You might want to rent an RV and take a trip, just to get your feet wet. This way you are out only the rental fee and gasoline and you can then determine whether you want to invest in a rig and full-time. As others have suggested, you might want to read some of the RV books available. Consider the places you want to visit, you might enjoy discount camping memberships, or, you might enjoy being a snow birder.

Many military installations have campgrounds which could be something to consider, and, the bases would take care of your medical. Many full-timers utilize Wal-mart for their prescriptions as they can be utilized nationwide.


Senior Member
Re: What to do?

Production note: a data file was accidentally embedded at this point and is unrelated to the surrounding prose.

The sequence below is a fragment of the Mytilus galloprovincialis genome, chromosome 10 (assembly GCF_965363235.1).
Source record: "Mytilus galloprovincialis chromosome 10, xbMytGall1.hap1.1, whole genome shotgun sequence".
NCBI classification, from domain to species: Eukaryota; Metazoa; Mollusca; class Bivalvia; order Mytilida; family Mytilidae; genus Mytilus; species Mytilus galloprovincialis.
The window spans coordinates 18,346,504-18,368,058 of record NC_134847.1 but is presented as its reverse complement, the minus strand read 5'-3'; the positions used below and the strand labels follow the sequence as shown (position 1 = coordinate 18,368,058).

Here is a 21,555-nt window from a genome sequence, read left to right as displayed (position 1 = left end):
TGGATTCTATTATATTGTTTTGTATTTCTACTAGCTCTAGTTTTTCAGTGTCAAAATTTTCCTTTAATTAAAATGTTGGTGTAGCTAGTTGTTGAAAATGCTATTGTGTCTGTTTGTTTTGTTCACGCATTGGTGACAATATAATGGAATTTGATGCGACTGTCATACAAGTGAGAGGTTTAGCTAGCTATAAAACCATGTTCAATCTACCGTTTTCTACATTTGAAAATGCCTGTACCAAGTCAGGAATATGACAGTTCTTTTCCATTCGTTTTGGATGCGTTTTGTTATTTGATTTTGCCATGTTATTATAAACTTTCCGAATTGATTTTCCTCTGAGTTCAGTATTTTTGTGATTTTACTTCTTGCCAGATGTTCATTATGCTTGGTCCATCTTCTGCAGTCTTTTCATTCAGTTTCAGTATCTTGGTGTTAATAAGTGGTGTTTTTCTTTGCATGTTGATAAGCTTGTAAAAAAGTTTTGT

Loads of good advice here from above posters. I agree with PattieAM while you are renting the townhome you may want to rent a unit whether it be a trailer or M/H to see if you like it. Seeing how you are retired military you could start at Special Services (MWR) if you live near a base or check the surrounding communities for rental units. As an example here in Va Beach at NAS Oceana they rent pop-ups and trailers up to 22'. Granted these may not be the type of unit you are looking at but at least you get a feel for what the experience could be like. You would find out quickly this way on what you just can't live without plus learn that you will have to pare down on the must have items to get within weight limits. DL's & Kirks advice on those books is spot on. I have been reading like a banchi here the past two months. Will be doing my first snowbird this winter with the M/H for 5 months. This will be my longest trip yet. Longest in the past was just over 40 days to the Maritimes.